The saga of Jeffrey Epstein is already one of the most famous in American history. The lurid charges of underage sex trafficking involving some of the world’s most powerful people—followed by Epstein’s mysterious 2019 suicide—have been the subject of books, Netflix documentaries and any number of social media memes. The saga will get a new chapter after a federal judge orders the release of the Ghislaine Maxwell documents.
Maxwell was Epstein’s lover and accomplice; she was arrested on July 2, 2020, hiding out in New Hampshire. She has been charged with 6 counts that accuse of her complicity in using underage girls for sex. Maxwell has pleaded not guilty.
The 58-year-old British socialite is being held in Brooklyn and awaiting her trial next summer. Right now, the legal battle over what information can be made public is what the opposing lawyers are focused on. Maxwell took a defeat in federal court regarding documents pertaining to the 2015 Virginia Giuffre case.
Giuffre was one of the girls that Epstein—and those alleged to have visited his island just off the coast of Florida—exploited. Her lawsuit charged Maxwell with aiding Epstein in his efforts to recruit her and other underage girls into the sex trafficking ring.
Giuffre’s case was settled confidentially in 2017 and the hundreds of pages of documents were sealed. In light of Maxwell’s upcoming trial, prosecutors sought to have the records unsealed and made available to the public.
Maxwell’s legal team, headed up by Laura Menninger, argued that getting their client a fair trial would be more difficult if information in the documents became public knowledge. In making this case, Menninger may have given a sneak preview of what the legal strategy may be if Maxwell is convicted—to seek a mistrial on the grounds an impartial jury could not be found.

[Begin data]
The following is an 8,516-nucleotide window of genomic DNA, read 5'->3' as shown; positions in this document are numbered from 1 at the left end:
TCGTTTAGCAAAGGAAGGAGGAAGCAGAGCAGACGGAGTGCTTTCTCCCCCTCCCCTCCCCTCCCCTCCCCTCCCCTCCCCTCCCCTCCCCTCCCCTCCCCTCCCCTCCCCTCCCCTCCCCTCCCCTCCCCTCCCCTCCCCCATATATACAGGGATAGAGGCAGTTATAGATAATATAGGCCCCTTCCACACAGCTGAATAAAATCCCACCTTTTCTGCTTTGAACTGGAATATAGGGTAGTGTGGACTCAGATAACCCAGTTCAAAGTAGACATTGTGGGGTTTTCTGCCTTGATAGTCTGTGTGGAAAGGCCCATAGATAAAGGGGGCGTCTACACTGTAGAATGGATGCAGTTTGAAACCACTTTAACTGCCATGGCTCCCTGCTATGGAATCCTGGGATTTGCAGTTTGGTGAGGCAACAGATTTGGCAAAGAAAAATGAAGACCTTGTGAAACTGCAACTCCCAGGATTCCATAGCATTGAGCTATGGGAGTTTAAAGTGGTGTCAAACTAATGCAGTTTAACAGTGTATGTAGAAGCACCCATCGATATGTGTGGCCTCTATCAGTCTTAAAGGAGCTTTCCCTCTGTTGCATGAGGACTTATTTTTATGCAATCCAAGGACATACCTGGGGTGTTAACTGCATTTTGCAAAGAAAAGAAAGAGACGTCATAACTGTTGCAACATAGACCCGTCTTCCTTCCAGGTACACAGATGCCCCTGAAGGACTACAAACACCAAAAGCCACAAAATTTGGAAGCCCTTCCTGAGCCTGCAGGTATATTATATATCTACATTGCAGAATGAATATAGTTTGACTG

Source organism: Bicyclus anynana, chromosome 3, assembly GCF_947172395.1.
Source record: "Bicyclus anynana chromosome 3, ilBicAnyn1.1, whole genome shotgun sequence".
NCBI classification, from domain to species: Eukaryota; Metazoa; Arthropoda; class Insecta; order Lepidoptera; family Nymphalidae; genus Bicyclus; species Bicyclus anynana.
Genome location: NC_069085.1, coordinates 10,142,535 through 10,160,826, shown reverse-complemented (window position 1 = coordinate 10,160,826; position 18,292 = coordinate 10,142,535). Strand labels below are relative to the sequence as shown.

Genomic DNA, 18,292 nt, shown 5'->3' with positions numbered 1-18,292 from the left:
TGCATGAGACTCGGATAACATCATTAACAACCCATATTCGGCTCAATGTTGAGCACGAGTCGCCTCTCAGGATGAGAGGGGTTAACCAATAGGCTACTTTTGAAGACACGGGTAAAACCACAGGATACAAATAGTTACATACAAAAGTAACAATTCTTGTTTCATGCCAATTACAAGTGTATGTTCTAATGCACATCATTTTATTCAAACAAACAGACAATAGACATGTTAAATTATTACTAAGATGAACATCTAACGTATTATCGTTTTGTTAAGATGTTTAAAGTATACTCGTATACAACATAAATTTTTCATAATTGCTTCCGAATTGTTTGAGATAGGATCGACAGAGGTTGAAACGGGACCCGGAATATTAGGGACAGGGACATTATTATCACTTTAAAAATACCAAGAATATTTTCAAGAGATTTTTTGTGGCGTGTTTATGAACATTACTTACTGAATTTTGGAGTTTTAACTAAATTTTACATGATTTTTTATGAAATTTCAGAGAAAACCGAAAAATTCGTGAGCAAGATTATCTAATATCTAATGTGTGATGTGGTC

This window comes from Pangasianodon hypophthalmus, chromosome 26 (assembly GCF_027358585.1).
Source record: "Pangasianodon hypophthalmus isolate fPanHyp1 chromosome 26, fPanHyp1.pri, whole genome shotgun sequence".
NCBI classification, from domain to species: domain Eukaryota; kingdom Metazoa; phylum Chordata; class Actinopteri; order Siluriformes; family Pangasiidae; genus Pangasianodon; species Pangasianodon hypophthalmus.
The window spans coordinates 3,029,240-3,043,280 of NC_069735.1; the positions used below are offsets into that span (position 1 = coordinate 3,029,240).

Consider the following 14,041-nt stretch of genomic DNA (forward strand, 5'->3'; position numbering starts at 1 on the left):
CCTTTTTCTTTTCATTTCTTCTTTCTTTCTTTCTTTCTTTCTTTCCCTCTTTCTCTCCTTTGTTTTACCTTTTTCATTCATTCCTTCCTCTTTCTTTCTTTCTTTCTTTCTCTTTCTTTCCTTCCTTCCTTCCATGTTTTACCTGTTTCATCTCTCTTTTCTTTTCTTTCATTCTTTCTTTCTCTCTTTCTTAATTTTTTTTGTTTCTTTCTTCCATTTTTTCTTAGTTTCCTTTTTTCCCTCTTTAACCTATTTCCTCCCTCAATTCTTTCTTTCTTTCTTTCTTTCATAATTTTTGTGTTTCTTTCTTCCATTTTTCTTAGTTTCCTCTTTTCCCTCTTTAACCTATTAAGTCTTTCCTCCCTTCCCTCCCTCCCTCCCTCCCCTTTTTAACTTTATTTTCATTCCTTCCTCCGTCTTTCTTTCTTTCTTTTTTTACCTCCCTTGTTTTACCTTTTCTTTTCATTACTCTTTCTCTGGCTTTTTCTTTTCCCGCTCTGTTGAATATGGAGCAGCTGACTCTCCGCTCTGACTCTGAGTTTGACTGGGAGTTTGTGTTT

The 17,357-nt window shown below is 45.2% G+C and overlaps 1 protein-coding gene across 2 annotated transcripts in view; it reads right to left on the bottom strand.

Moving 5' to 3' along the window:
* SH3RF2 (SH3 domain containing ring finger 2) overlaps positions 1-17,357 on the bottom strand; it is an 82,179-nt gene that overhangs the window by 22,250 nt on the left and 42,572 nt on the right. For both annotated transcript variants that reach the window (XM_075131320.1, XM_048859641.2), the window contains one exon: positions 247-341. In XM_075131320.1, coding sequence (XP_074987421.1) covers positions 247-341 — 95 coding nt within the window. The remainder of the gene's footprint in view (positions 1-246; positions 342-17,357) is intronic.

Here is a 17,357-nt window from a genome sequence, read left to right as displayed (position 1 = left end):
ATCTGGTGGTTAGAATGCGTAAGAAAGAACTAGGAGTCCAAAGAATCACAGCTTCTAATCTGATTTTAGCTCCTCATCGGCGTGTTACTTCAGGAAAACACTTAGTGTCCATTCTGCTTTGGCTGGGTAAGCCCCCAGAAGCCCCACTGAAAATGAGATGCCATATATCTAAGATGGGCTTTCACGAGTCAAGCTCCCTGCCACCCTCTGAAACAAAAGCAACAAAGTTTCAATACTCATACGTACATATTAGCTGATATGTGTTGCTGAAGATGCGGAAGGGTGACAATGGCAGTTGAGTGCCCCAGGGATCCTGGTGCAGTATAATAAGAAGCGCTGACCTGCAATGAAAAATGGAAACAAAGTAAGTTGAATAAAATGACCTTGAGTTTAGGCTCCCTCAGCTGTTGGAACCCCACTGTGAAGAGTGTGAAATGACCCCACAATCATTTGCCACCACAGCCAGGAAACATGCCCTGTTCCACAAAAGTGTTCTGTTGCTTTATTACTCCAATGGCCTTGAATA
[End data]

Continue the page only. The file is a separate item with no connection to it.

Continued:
Loretta Preska, a U.S. district judge in Manhattan, decided that the public’s right to know outweighed Maxwell’s concerns over privacy and released large portions of the documents.
Judge Preska’s use of the public’s right to know as the factor in her decision underscores how much interest there is in this case—particularly who Epstein’s friends and clients have been.
The web involving Epstein is said to include the most prominent people from politics, finance and Hollywood. The names rumored about include everyone from Bill Clinton to Prince Andrew.
Maxwell’s documents include flight logs to and from the island, which would be instrumental in separating who actually went there and who may have just been rumored. Epstein and Maxwell knew any number of famous people and the documents will help sort out which interactions were legitimate and which ones were unseemly and even illegal.